NFTs have grown so much that they have become one of the leading known forms of selling art online. The ease of minting these NFTs has given rise to people selling pictures of anything. People have sold NFTs ranging from crappy pictures of rocks. To an Instagram influencer actually selling her love as an NFT for $250,000. Even kids have jumped on the NFT trend. Like in the case of 12-year-old Benjamin Ahmed, who made 6-figures selling an NFT series he created called Weird Whales.
At this point, it seems there is no limit to what can be sold on the Internet as NFTs. And now a Colombian artist known as Camilo Restrepo has shown that there truly is no limit to what can be minted and sold as NFTs.
Selling NFT Of Cocaine
Medellin-based Restrepo, on June 17th, started minting and selling NFTs of cocaine. The NFTs were 3D images of white rectangles which were sold as part of NFTa series which the artist titled “a ToN oF coke.” The white rectangles represented one-kilo cocaine packages, which the hard drugs are usually sold in. And buyers get to own the NFTs of these cocaine packs. Restrepo minted about 1,000 of these NFTs, which were meant to be sold as part of the same series.
The artist had planned to post on social media for every “bag” of NFT cocaine that he sold. But Restrepo soon found that his biggest problem was going to be marketing. Specifically marketing his art on social media platforms.
Every time the artist posted a sale of an NFT on platforms like Twitter, Restrepo would find that the post was soon after taken down or his account shut down. This happened after the artist had his account reported after posting the sale of cocaine NFT. Moving to Instagram, the artist ran into pretty much the same problem with the image-dominated social media platform.
Already, Restrepo has had two of his cocaine NFT posts taken down. With a warning that in the event of a third post being taken down, his account would be shut down and deleted forever. Thus making marketing for the artiste on social media basically impossible. Talking to Input Mag, the artist said of the Instagram warning, “I guess the algorithm doesn’t get the difference between crypto cocaine and the real thing.”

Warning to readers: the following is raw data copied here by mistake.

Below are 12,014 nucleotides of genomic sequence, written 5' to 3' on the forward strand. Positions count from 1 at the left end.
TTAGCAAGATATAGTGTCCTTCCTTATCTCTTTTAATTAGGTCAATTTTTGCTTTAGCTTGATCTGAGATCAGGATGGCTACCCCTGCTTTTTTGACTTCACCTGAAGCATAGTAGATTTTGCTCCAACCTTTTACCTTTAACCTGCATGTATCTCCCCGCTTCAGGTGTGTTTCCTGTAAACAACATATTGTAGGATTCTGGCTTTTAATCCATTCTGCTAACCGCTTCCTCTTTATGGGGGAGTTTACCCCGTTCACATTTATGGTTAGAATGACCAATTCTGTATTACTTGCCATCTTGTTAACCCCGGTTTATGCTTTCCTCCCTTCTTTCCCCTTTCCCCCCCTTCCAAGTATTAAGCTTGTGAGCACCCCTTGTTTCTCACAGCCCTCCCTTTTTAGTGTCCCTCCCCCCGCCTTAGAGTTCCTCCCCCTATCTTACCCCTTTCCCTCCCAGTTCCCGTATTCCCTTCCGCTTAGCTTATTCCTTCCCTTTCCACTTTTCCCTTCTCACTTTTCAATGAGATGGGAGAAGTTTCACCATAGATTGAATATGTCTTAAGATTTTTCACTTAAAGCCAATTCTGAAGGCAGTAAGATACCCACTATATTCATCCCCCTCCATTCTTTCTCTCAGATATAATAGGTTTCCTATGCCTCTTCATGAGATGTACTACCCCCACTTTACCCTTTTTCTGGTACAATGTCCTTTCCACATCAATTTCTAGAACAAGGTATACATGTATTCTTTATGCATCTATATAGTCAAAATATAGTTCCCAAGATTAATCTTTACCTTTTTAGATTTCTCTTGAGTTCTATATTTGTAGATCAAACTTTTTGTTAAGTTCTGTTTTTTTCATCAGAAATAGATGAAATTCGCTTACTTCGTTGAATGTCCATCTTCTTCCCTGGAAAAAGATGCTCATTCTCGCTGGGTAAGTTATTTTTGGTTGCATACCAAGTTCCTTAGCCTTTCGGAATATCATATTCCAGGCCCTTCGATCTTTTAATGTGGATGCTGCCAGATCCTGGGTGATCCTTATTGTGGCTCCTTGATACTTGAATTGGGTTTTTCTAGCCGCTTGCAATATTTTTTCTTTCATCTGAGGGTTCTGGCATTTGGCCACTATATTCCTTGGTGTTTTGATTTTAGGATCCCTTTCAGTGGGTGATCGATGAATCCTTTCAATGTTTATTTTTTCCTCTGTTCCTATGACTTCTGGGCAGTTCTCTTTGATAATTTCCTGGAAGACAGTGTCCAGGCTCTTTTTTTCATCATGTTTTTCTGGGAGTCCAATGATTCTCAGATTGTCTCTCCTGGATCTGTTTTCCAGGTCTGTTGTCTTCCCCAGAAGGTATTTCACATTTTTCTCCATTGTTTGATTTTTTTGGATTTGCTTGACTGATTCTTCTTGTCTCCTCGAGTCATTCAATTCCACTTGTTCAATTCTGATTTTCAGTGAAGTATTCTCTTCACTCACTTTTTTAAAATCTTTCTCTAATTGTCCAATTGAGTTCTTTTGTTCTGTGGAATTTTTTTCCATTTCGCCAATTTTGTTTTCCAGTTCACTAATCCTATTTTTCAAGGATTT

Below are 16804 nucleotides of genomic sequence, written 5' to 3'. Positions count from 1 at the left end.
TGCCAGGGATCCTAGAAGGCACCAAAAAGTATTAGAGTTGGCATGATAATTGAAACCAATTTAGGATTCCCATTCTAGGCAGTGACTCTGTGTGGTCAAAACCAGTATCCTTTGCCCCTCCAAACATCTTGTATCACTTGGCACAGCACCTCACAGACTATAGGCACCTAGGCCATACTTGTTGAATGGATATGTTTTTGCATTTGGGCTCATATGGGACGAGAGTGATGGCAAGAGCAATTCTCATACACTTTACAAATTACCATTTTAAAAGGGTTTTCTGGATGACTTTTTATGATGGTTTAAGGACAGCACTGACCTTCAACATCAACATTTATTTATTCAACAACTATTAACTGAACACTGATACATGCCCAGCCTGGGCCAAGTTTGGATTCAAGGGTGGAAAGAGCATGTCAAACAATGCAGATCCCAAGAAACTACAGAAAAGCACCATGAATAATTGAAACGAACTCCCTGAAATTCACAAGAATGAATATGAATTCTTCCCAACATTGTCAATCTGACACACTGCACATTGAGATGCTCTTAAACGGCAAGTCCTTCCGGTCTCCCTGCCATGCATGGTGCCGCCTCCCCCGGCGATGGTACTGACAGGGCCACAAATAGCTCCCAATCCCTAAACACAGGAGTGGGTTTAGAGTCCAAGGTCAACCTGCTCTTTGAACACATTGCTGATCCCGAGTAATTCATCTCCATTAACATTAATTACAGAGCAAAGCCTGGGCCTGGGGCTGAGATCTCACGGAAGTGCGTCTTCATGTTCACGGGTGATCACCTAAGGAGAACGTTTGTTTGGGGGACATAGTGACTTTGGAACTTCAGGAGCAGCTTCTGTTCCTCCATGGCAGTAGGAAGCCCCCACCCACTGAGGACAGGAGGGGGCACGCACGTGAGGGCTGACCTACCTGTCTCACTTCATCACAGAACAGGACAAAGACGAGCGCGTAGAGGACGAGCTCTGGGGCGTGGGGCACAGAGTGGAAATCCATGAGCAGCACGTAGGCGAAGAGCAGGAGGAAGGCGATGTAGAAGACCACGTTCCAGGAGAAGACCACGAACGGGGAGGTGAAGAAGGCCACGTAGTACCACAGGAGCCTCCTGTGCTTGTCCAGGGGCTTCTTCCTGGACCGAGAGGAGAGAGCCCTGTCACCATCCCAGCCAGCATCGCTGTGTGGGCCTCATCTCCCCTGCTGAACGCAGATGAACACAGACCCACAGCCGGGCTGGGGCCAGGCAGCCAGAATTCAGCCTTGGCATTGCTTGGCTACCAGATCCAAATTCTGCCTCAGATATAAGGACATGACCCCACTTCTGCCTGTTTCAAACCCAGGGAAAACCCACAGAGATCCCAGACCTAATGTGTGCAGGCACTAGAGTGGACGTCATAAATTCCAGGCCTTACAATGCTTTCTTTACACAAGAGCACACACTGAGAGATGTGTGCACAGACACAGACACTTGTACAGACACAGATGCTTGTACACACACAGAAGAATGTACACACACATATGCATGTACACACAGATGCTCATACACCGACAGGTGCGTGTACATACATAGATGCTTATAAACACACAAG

It has now long been believed that the wide popularity of NFTs has to do with their use as a mode of money laundering. Cryptocurrencies have been associated with the sale of illegal drugs. And thus, Colombian banks have blocked ways of obtaining cryptocurrencies in the countries. Although the artist found a workaround by having the Ethereum paid for his NFTs returned back to his buyers, who would then, in turn, send Colombian pesos to his bank account as payment for the cryptocurrencies.
Related Reading | NFTs In A Nutshell: A Weekly Review
Last month, a popular crypto analyst who goes by Mr. Whale drew attention to the use of NFTs for money laundering. The analyst explained that rich people were only using these NFTs to move their ill-gotten money through a channel that cleaned it up and made it look legal. Mr. Whale compared the process to the same way money is laundered through physical art. And given the quality of the art being sold for millions of dollars as NFTs, it is not that hard to see where the analyst is coming from.
Featured image from Serenity Lane